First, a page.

Table 2. Demographic and clinical findings of FGTB cases and control groups (n = 302).

A total of 100 specimens were collected from control women (n = 100) of reproductive age (18–40 years). Women who attended the same clinic for other gyaecological disorders, tubal sterilization and laparoscopy for menorrhagia were selected as controls. All control women (negative for pulmonary tuberculosis) were fertile, negative for chest X-ray and laparoscopically confirmed to be without FGTB. Of which 27 (27%) were ETBs, 27 (27%) were OTBs and 46 (46%) were PAFs. All the women in control group (without TB) were asymptomatic with mean age of 27.59±4.62 years, mean duration of infertility was 0.174±0.184 years and BMI was 24.05±1.68. Menstrual irregularities such as oligomenorrhoea (3%) and mild menorrhagia (7%) were seen in the control women. 13 women in control group were positive to Mantoux test. Only thicken tubes and tubal adhesions were observed in 4 (4%) control women on laparoscopic examinations (Figure 4). None of the patients in our study reported family history of tuberculosis.

Figure 4. Laparoscopic/Hysteroscopic findings of infertile women suspected with female genital tuberculosis (FGTB) cases and control groups. Note

: Some patients had more than one abnormal finding.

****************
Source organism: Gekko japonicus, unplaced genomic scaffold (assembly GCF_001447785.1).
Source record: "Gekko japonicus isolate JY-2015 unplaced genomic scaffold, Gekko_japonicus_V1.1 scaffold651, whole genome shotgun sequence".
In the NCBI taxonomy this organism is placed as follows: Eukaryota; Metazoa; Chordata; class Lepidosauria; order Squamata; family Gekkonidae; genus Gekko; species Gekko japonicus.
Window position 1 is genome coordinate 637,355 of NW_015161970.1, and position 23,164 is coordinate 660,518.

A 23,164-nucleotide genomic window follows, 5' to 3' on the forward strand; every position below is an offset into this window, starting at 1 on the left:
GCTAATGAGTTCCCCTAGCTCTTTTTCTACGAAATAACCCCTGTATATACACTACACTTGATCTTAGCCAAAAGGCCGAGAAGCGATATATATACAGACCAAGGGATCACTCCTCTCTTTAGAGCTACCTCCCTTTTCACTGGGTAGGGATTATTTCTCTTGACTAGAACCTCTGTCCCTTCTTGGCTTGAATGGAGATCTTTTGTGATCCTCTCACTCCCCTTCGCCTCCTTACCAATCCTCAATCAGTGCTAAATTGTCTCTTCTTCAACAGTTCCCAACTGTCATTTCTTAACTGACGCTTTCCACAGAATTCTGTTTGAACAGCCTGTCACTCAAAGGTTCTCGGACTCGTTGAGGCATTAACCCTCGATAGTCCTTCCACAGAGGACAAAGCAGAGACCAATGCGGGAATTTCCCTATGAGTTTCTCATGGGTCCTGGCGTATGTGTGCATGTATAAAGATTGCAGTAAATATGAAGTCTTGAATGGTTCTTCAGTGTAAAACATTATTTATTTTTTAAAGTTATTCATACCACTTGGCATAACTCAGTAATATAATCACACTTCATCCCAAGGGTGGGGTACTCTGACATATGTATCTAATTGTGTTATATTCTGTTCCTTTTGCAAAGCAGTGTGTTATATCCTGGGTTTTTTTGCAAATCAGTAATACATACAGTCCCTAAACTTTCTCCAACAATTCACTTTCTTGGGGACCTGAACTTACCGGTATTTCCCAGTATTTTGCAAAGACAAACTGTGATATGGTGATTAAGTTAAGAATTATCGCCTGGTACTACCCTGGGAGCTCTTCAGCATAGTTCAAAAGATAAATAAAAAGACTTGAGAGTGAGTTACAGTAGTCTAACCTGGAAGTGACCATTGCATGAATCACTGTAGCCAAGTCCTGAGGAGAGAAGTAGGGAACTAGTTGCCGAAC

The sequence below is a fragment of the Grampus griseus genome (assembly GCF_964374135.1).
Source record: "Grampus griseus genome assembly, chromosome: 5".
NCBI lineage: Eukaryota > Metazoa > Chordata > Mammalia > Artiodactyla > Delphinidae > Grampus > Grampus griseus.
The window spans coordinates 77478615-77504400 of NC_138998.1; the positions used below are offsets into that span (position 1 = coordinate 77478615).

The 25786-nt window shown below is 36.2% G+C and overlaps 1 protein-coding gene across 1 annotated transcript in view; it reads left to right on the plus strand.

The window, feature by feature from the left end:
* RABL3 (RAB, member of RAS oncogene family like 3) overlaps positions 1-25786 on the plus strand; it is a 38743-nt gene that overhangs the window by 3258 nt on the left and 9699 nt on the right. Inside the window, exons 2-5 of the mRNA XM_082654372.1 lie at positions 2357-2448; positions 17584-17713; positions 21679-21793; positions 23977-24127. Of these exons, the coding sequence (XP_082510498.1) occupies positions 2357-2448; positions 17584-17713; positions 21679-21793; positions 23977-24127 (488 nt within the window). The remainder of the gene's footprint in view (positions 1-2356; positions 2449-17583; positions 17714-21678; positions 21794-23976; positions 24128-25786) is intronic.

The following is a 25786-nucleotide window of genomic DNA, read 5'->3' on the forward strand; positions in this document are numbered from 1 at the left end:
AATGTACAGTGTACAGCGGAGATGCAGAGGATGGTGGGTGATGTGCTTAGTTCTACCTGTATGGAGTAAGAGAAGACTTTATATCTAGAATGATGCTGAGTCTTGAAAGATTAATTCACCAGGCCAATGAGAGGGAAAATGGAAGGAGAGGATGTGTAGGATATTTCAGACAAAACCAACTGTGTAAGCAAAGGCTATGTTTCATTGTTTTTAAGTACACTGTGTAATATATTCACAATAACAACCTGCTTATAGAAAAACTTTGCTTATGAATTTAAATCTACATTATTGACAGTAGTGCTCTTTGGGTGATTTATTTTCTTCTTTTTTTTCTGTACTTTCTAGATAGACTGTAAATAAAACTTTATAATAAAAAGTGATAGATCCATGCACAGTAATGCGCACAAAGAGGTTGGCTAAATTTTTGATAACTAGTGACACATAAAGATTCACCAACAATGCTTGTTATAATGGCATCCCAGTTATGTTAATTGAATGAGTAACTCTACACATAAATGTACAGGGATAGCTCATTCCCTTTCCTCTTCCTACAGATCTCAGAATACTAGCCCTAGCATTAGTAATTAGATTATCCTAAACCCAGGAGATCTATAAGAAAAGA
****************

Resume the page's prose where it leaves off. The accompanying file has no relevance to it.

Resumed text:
Out of the 202 specimens collected from highly suspected cases of FGTB, 123 (60.89%) were ETBs, 68 (33.66%) were OTBs and 11 (5.44%) were PAFs. Of the 123 (60.89%) ETBs, 57 (28.21%) were positive on H & E staining, 37 (18.31%) by culturing on L-J egg medium and 35 (17.32%) were AFB positive on Z-N staining of culture. Out of 123 ETBs, 97 (48.02%) were positive with 19 kDa antigen (131 bp) gene and 100 (49.50%) were positive by TRC4 (173 bp) repetitive element and MPT59 α -antigen (506 bp) gene (32 kDa protein) on multi-gene PCR. Of the 68 (33.66%) OTBs, 42 (20.79%) were positive with H & E staining, 41 (20.29%) by culturing on L-J egg medium and 39 (19.3%) were AFB positive with Z-N staining of culture. Subsequently, 67 (33.17%) were positive with 19 kDa antigen gene and 32 kDa protein gene by multi-gene PCR. It is also reported that, 5 (2.47%) out of 11 (5.44%) PAFs were positive with H & E staining and 7 (3.46%) samples were culture positive on L-J egg medium and also found AFB positive with Z-N staining. All PAFs samples (5.44%) were positive with 19 kDa antigen gene and 32 kDa protein gene by multi-gene PCR (Table 3). While, out of 202 specimens taken from suspected cases of FGTB, 175 (86.63%) specimens were positive for 19 kDa antigen gene (MTB species-specific antigen gene) and TRC4 repetitive element (South Indian MTB complex specific). 142 (70.3%) specimens were positive for MPB64 antigen (240 bp) gene (MTB complex specific). 178 (88.12%) endo-ovarian tissue biopsies and pelvic aspirated fluid specimens were positive with 32 kDa protein gene by multi-gene PCR method.